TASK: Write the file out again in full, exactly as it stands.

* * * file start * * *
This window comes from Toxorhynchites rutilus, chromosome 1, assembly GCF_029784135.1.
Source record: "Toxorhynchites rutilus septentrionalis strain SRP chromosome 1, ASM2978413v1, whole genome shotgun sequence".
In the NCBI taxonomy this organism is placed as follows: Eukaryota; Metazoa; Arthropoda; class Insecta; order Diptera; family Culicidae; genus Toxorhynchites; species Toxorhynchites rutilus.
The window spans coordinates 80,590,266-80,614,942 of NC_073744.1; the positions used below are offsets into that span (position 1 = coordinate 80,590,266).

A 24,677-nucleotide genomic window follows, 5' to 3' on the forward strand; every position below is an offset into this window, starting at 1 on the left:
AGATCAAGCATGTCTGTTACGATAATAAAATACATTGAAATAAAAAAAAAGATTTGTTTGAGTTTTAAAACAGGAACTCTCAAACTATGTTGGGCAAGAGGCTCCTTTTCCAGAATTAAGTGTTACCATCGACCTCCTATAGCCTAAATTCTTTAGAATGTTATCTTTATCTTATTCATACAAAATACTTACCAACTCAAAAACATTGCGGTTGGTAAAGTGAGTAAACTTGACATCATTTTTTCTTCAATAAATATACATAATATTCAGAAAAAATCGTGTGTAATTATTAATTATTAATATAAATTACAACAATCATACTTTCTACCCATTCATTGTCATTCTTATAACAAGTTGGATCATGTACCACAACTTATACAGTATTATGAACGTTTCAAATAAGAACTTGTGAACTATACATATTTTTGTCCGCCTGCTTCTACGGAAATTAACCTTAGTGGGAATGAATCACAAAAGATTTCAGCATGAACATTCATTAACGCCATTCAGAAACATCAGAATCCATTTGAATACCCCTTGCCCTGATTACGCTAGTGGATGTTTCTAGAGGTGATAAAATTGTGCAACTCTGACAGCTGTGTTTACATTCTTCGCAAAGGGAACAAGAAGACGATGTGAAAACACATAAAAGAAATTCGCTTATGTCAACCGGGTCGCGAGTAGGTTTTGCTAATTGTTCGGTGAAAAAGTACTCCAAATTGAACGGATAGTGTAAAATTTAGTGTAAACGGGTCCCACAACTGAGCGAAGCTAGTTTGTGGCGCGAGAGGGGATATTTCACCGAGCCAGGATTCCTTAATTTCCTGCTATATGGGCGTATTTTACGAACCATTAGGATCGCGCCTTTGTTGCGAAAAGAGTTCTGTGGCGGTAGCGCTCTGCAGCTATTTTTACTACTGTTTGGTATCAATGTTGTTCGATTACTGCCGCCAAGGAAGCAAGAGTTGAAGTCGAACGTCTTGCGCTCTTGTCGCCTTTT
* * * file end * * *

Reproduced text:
This window comes from Toxorhynchites rutilus, chromosome 1, assembly GCF_029784135.1.
Source record: "Toxorhynchites rutilus septentrionalis strain SRP chromosome 1, ASM2978413v1, whole genome shotgun sequence".
In the NCBI taxonomy this organism is placed as follows: Eukaryota; Metazoa; Arthropoda; class Insecta; order Diptera; family Culicidae; genus Toxorhynchites; species Toxorhynchites rutilus.
The window spans coordinates 80,590,266-80,614,942 of NC_073744.1; the positions used below are offsets into that span (position 1 = coordinate 80,590,266).

A 24,677-nucleotide genomic window follows, 5' to 3' on the forward strand; every position below is an offset into this window, starting at 1 on the left:
AGATCAAGCATGTCTGTTACGATAATAAAATACATTGAAATAAAAAAAAAGATTTGTTTGAGTTTTAAAACAGGAACTCTCAAACTATGTTGGGCAAGAGGCTCCTTTTCCAGAATTAAGTGTTACCATCGACCTCCTATAGCCTAAATTCTTTAGAATGTTATCTTTATCTTATTCATACAAAATACTTACCAACTCAAAAACATTGCGGTTGGTAAAGTGAGTAAACTTGACATCATTTTTTCTTCAATAAATATACATAATATTCAGAAAAAATCGTGTGTAATTATTAATTATTAATATAAATTACAACAATCATACTTTCTACCCATTCATTGTCATTCTTATAACAAGTTGGATCATGTACCACAACTTATACAGTATTATGAACGTTTCAAATAAGAACTTGTGAACTATACATATTTTTGTCCGCCTGCTTCTACGGAAATTAACCTTAGTGGGAATGAATCACAAAAGATTTCAGCATGAACATTCATTAACGCCATTCAGAAACATCAGAATCCATTTGAATACCCCTTGCCCTGATTACGCTAGTGGATGTTTCTAGAGGTGATAAAATTGTGCAACTCTGACAGCTGTGTTTACATTCTTCGCAAAGGGAACAAGAAGACGATGTGAAAACACATAAAAGAAATTCGCTTATGTCAACCGGGTCGCGAGTAGGTTTTGCTAATTGTTCGGTGAAAAAGTACTCCAAATTGAACGGATAGTGTAAAATTTAGTGTAAACGGGTCCCACAACTGAGCGAAGCTAGTTTGTGGCGCGAGAGGGGATATTTCACCGAGCCAGGATTCCTTAATTTCCTGCTATATGGGCGTATTTTACGAACCATTAGGATCGCGCCTTTGTTGCGAAAAGAGTTCTGTGGCGGTAGCGCTCTGCAGCTATTTTTACTACTGTTTGGTATCAATGTTGTTCGATTACTGCCGCCAAGGAAGCAAGAGTTGAAGTCGAACGTCTTGCGCTCTTGTCGCCTTTT